by KRISTIAN PETERSEN for NEW BOOKS IN ISLAMIC STUDIES on JANUARY 12, 2016: 

Patrick Bowen
Patrick Bowen

31n1AJTiCZL._SL160_In the current political moment there is widespread anti-Muslim rhetoric and it would be easy to conclude that a large portion of white Americans see Islam at odds with American values. But a longer view of history reveals a long-standing appreciation for Islam and even conversion to the tradition among white Americans.

Patrick D. Bowen, and independent scholar, uncovers this rich history in A History of Conversion to Islam in the United States, Volume 1: White American Muslims before 1975 (Brill, 2015). Bowen outlines Americans view Islam in 19th century and early 20th century and demonstrates the various motivations for conversion. Early converts who ‘Turned Turk’ were seen as renegades by most of their peers but the broadening of American liberal religiosity throughout the 19th century fostered further intellectual engagement with the tradition. Early 20th century saw significant changes in the social landscape that shaped conversion. It was now social relationships rather than esoteric interests that aided white Americans in their conversion. Greater contact with immigrant Muslims and greater participation in Islamic organizations, publications, and social activities further increased conversion throughout the second half of the century.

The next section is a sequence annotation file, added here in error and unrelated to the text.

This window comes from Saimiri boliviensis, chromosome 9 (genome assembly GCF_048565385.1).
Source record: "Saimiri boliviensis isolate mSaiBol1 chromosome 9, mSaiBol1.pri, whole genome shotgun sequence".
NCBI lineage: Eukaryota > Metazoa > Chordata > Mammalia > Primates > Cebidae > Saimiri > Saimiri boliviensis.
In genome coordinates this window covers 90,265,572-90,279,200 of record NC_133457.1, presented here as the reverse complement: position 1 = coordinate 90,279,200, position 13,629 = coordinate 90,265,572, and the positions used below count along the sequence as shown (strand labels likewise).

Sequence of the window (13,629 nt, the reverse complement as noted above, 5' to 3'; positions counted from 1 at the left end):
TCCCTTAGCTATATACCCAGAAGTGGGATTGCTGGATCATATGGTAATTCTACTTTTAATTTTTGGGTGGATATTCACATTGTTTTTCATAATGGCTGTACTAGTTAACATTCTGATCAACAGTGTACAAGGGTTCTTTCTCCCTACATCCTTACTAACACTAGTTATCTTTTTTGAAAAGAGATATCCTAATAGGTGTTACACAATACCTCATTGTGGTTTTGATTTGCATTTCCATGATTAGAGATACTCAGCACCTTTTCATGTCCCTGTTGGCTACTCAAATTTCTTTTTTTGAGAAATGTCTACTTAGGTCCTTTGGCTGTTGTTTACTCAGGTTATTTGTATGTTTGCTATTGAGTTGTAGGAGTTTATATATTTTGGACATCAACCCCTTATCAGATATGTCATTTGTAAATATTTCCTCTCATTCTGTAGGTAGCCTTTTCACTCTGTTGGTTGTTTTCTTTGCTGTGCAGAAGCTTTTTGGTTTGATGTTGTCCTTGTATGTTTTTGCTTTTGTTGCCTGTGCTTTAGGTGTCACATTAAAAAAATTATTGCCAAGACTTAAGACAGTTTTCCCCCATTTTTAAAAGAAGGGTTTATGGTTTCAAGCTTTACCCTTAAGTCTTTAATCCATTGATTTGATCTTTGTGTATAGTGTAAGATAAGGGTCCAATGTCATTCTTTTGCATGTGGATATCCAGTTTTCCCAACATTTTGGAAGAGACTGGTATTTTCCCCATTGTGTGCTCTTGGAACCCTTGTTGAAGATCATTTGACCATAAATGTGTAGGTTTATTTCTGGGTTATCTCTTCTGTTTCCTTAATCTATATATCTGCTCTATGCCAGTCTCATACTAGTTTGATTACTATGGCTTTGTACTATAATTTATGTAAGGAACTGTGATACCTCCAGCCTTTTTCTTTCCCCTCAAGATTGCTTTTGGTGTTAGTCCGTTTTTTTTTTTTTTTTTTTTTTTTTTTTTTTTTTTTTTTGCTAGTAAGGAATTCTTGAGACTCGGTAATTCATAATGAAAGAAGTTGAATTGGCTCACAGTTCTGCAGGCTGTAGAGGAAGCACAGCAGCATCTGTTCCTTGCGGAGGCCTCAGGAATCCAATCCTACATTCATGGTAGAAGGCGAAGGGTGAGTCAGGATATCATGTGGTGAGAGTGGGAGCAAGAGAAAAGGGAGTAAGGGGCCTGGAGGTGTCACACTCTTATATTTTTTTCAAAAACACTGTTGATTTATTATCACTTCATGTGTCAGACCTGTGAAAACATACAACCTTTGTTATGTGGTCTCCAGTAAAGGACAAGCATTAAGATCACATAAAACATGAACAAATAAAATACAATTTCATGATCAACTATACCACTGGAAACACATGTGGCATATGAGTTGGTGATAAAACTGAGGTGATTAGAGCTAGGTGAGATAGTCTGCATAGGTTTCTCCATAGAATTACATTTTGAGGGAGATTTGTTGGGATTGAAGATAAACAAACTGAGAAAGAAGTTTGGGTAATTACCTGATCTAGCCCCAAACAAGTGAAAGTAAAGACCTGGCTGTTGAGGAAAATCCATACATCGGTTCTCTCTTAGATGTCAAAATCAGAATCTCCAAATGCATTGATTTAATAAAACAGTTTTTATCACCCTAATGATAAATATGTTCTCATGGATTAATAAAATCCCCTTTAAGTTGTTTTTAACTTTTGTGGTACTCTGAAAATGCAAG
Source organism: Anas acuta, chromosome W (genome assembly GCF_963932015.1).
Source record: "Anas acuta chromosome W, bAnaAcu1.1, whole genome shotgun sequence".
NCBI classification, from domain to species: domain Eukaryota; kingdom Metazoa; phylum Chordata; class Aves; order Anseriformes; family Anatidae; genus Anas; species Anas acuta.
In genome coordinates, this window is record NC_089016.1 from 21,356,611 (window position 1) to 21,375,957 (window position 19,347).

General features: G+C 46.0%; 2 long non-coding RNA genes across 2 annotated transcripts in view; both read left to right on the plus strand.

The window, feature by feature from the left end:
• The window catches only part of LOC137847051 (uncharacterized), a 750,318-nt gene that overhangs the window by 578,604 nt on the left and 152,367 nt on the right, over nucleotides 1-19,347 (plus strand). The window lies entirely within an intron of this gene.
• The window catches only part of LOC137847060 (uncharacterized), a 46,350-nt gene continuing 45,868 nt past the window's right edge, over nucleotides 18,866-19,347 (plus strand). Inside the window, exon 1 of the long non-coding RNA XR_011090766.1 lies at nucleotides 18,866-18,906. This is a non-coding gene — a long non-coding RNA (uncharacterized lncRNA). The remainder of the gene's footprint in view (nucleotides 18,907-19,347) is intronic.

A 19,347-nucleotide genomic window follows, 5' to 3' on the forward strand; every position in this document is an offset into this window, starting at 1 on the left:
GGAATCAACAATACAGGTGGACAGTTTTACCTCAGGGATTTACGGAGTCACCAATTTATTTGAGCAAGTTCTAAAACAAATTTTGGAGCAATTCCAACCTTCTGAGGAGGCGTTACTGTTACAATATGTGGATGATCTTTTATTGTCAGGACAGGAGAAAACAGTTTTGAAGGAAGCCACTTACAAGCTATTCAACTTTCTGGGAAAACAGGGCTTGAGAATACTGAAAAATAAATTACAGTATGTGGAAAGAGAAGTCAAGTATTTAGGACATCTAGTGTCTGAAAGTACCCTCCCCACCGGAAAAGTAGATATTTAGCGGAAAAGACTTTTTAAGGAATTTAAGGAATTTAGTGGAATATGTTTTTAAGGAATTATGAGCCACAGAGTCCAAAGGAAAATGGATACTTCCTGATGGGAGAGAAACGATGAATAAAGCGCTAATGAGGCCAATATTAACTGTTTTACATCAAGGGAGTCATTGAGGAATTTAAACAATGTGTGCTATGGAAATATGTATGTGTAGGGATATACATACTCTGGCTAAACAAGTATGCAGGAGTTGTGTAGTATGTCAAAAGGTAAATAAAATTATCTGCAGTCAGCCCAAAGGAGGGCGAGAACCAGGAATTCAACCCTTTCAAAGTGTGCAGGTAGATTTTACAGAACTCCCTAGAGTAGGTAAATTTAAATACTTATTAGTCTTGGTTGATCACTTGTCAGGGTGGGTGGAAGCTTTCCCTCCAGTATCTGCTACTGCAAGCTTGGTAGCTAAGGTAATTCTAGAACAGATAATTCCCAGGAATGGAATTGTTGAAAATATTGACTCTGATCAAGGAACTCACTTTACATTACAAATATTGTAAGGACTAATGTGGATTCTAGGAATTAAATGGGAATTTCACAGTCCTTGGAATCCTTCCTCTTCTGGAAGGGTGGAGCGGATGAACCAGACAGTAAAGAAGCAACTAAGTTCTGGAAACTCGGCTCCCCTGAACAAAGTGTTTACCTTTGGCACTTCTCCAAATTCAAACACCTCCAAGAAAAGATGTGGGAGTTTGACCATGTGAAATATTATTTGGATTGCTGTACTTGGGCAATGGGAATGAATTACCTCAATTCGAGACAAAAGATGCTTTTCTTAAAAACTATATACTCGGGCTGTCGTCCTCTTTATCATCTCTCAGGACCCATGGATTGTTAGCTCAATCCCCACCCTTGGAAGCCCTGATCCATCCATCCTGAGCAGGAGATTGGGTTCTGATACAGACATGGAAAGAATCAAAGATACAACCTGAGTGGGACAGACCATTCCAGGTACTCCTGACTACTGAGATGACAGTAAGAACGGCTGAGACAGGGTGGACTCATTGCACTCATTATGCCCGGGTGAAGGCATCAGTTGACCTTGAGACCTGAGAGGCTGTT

The book is part one in a multi-volume project, which will also address conversion among black and latino Americans up until the present. In our conversation we discuss the earliest known white converts, a revival of occult, the Theosophical Society, Alexander Russell Webb, marriage, Pan-Islamic goals, the international Muslim student population, Sufi reading groups, women converts, Asian religious movements in America, US Muslim institutions, and overall goals of the multi-volume project.

LISTEN TO INTERVIEW WITH BOWEN

In September 2014 the Duke Islamic Studies Center (which manages the Transcultural Islam Project of which TIRN is a part), announced its official institutional affiliation with New Books in Islamic Studies — a bi-weekly audio podcast featuring hour long conversations with authors of exciting new research. For an archive see HERE.

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